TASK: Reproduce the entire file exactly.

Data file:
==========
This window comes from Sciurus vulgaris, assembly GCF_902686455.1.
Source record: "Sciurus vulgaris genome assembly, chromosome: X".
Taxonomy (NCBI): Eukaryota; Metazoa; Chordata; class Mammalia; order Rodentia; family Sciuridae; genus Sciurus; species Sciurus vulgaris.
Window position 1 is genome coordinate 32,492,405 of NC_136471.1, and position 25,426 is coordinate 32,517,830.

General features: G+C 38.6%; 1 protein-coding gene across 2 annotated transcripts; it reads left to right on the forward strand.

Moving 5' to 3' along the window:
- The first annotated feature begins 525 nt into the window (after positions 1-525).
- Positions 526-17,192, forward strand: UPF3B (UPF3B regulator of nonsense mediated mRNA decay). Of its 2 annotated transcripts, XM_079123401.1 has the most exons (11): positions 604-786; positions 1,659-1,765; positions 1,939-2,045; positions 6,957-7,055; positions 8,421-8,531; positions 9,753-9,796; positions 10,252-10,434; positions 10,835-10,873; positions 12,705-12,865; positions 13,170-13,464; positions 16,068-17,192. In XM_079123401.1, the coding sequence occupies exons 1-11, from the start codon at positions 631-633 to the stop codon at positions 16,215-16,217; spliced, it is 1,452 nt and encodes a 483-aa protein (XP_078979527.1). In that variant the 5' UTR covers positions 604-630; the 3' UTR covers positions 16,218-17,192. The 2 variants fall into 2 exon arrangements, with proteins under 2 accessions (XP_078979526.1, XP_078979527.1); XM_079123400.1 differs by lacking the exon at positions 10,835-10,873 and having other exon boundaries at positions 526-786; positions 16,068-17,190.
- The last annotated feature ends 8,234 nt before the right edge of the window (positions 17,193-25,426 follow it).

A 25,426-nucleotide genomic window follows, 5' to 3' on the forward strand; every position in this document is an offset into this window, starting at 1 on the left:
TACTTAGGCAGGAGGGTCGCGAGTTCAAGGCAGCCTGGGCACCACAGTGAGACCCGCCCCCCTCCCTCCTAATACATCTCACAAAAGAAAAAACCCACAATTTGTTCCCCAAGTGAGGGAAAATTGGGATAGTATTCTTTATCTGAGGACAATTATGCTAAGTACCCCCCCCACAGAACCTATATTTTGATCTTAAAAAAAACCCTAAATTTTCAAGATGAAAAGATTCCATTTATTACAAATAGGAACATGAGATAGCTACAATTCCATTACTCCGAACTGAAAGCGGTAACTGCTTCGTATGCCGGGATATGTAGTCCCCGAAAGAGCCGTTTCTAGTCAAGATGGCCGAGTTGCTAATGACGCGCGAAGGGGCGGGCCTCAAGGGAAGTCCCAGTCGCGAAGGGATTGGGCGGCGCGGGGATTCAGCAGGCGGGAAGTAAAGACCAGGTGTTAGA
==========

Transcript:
This window comes from Sciurus vulgaris, assembly GCF_902686455.1.
Source record: "Sciurus vulgaris genome assembly, chromosome: X".
Taxonomy (NCBI): Eukaryota; Metazoa; Chordata; class Mammalia; order Rodentia; family Sciuridae; genus Sciurus; species Sciurus vulgaris.
Window position 1 is genome coordinate 32,492,405 of NC_136471.1, and position 25,426 is coordinate 32,517,830.

General features: G+C 38.6%; 1 protein-coding gene across 2 annotated transcripts; it reads left to right on the forward strand.

Moving 5' to 3' along the window:
- The first annotated feature begins 525 nt into the window (after positions 1-525).
- Positions 526-17,192, forward strand: UPF3B (UPF3B regulator of nonsense mediated mRNA decay). Of its 2 annotated transcripts, XM_079123401.1 has the most exons (11): positions 604-786; positions 1,659-1,765; positions 1,939-2,045; positions 6,957-7,055; positions 8,421-8,531; positions 9,753-9,796; positions 10,252-10,434; positions 10,835-10,873; positions 12,705-12,865; positions 13,170-13,464; positions 16,068-17,192. In XM_079123401.1, the coding sequence occupies exons 1-11, from the start codon at positions 631-633 to the stop codon at positions 16,215-16,217; spliced, it is 1,452 nt and encodes a 483-aa protein (XP_078979527.1). In that variant the 5' UTR covers positions 604-630; the 3' UTR covers positions 16,218-17,192. The 2 variants fall into 2 exon arrangements, with proteins under 2 accessions (XP_078979526.1, XP_078979527.1); XM_079123400.1 differs by lacking the exon at positions 10,835-10,873 and having other exon boundaries at positions 526-786; positions 16,068-17,190.
- The last annotated feature ends 8,234 nt before the right edge of the window (positions 17,193-25,426 follow it).

A 25,426-nucleotide genomic window follows, 5' to 3' on the forward strand; every position in this document is an offset into this window, starting at 1 on the left:
TACTTAGGCAGGAGGGTCGCGAGTTCAAGGCAGCCTGGGCACCACAGTGAGACCCGCCCCCCTCCCTCCTAATACATCTCACAAAAGAAAAAACCCACAATTTGTTCCCCAAGTGAGGGAAAATTGGGATAGTATTCTTTATCTGAGGACAATTATGCTAAGTACCCCCCCCACAGAACCTATATTTTGATCTTAAAAAAAACCCTAAATTTTCAAGATGAAAAGATTCCATTTATTACAAATAGGAACATGAGATAGCTACAATTCCATTACTCCGAACTGAAAGCGGTAACTGCTTCGTATGCCGGGATATGTAGTCCCCGAAAGAGCCGTTTCTAGTCAAGATGGCCGAGTTGCTAATGACGCGCGAAGGGGCGGGCCTCAAGGGAAGTCCCAGTCGCGAAGGGATTGGGCGGCGCGGGGATTCAGCAGGCGGGAAGTAAAGACCAGGTGTTAGA